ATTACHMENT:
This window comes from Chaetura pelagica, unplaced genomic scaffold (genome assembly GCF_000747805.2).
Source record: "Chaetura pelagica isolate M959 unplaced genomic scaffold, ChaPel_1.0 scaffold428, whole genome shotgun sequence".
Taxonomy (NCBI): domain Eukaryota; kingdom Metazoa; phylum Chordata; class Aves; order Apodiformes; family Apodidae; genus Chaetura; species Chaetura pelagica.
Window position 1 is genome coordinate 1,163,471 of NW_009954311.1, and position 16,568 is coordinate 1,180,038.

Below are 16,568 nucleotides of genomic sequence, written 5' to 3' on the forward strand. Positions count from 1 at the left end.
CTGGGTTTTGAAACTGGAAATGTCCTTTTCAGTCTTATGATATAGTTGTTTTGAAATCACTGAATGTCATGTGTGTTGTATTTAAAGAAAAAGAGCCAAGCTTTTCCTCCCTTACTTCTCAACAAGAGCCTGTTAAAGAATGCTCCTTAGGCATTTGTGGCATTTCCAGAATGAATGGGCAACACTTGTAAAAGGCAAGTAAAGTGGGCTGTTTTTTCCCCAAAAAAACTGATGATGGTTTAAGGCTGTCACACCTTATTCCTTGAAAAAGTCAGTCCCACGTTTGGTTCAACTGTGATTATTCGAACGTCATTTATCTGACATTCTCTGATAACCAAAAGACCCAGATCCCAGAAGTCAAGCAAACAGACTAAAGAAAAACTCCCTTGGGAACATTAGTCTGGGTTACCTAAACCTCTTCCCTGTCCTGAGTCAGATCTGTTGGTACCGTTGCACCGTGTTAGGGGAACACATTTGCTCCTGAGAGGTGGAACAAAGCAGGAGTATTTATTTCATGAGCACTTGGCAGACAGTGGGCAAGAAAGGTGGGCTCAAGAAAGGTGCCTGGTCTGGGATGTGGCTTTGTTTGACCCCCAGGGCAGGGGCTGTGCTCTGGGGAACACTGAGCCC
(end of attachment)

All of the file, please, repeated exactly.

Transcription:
This window comes from Chaetura pelagica, unplaced genomic scaffold (genome assembly GCF_000747805.2).
Source record: "Chaetura pelagica isolate M959 unplaced genomic scaffold, ChaPel_1.0 scaffold428, whole genome shotgun sequence".
Taxonomy (NCBI): domain Eukaryota; kingdom Metazoa; phylum Chordata; class Aves; order Apodiformes; family Apodidae; genus Chaetura; species Chaetura pelagica.
Window position 1 is genome coordinate 1,163,471 of NW_009954311.1, and position 16,568 is coordinate 1,180,038.

Below are 16,568 nucleotides of genomic sequence, written 5' to 3' on the forward strand. Positions count from 1 at the left end.
CTGGGTTTTGAAACTGGAAATGTCCTTTTCAGTCTTATGATATAGTTGTTTTGAAATCACTGAATGTCATGTGTGTTGTATTTAAAGAAAAAGAGCCAAGCTTTTCCTCCCTTACTTCTCAACAAGAGCCTGTTAAAGAATGCTCCTTAGGCATTTGTGGCATTTCCAGAATGAATGGGCAACACTTGTAAAAGGCAAGTAAAGTGGGCTGTTTTTTCCCCAAAAAAACTGATGATGGTTTAAGGCTGTCACACCTTATTCCTTGAAAAAGTCAGTCCCACGTTTGGTTCAACTGTGATTATTCGAACGTCATTTATCTGACATTCTCTGATAACCAAAAGACCCAGATCCCAGAAGTCAAGCAAACAGACTAAAGAAAAACTCCCTTGGGAACATTAGTCTGGGTTACCTAAACCTCTTCCCTGTCCTGAGTCAGATCTGTTGGTACCGTTGCACCGTGTTAGGGGAACACATTTGCTCCTGAGAGGTGGAACAAAGCAGGAGTATTTATTTCATGAGCACTTGGCAGACAGTGGGCAAGAAAGGTGGGCTCAAGAAAGGTGCCTGGTCTGGGATGTGGCTTTGTTTGACCCCCAGGGCAGGGGCTGTGCTCTGGGGAACACTGAGCCC